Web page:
Blog: Amplify

Creating a Welcoming Community

This post is part of the #CF100 Series of blog posts. The Council on Foundations is marking the 100th anniversary of the nation’s first community foundation, The Cleveland Foundation, by highlighting the roles of community foundations with this series.

See where it all began at our
Fall Conference for Community Foundations in Cleveland this October!

Columbus, Indiana is a town of 46,000 best known for being the worldwide headquarters of Cummins Inc. and according to the Smithsonian Magazine a “veritable museum of modern architecture”

Heritage Fund-The Community Foundation of Bartholomew County sought to get ahead of the rapidly expanding diversity in a traditionally homogeneous Midwestern community. The link between an economically successful community and the welcoming atmosphere of that community was well documented. By focusing the community on embracing diversity we would be creating the kind of community that people would want to live in, making recruiting and retention of employees an easier job for our business and industry base.

So in a somewhat unusual move for a community foundation, Heritage Fund launched a study in 2004 to gauge the town’s welcoming level. Using a data based approach the welcoming level for various minority groups (about 14% of the population) was quantified. The results were disappointing for a community that had long prided itself on being a friendly place to raise a family. It was clear that not all groups of people experienced being welcomed the same way. The study was repeated in 2010 and showed improvements in some areas but not all.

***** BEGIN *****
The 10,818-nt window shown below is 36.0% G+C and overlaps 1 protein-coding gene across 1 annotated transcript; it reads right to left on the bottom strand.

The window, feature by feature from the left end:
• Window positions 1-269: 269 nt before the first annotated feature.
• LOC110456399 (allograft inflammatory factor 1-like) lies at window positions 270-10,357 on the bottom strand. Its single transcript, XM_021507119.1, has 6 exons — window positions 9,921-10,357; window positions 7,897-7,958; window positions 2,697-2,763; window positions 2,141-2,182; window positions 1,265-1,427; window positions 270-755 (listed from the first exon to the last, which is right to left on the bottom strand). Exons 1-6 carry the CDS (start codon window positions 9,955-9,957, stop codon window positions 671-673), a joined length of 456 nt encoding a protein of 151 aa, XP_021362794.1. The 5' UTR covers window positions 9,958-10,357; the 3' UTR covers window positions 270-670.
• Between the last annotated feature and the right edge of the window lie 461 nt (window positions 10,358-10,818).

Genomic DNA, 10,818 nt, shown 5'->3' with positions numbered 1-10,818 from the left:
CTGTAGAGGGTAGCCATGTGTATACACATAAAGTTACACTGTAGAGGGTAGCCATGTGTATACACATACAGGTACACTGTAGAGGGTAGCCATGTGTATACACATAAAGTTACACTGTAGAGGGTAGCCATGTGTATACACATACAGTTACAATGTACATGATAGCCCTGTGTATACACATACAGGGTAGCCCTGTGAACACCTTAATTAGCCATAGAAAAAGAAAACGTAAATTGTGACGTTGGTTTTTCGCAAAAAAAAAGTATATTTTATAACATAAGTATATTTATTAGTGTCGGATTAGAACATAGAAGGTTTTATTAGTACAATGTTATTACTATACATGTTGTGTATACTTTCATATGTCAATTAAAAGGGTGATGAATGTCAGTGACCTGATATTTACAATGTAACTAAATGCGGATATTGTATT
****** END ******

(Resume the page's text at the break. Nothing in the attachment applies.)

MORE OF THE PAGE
Both studies were presented to multiple community groups in an attempt to enlighten and educate the community about the diverse people coming to the community and how the community might help make those individuals and families feel at home more quickly.

It took many conversations at all levels of the community and slowly things began to change. Some new community groups were formed like young professionals and the Columbus Young Professionals and the Columbus Area Multi Ethnic Organization (CAMEO). Major institutions like schools and health care began to talk about welcoming schools and welcoming hospitals. The Mayor talked about the Welcoming Community as a community value. The CEO of Cummins pointed to the community’s efforts in welcoming community as a key reason in their decision to grow employment in Columbus.

Ten years after welcoming community launched, the community foundation is piloting the next phase, a staffed center to help connect individuals and organizations with the community. The center will use Community Navigators to help get people connected to the community more quickly and to connect the community to the wide ranging and quickly expanding diverse organizations.

Our community has embraced the idea of welcoming community. We know that we must continue to encourage, champion and incentivize the effort. The payoff for this work is a more tolerant, friendly, creative and vibrant community. Well worth the effort.

Tracy Souza is Pesident and CEO of the Heritage Fund-The Community Foundation of Bartholomew County.

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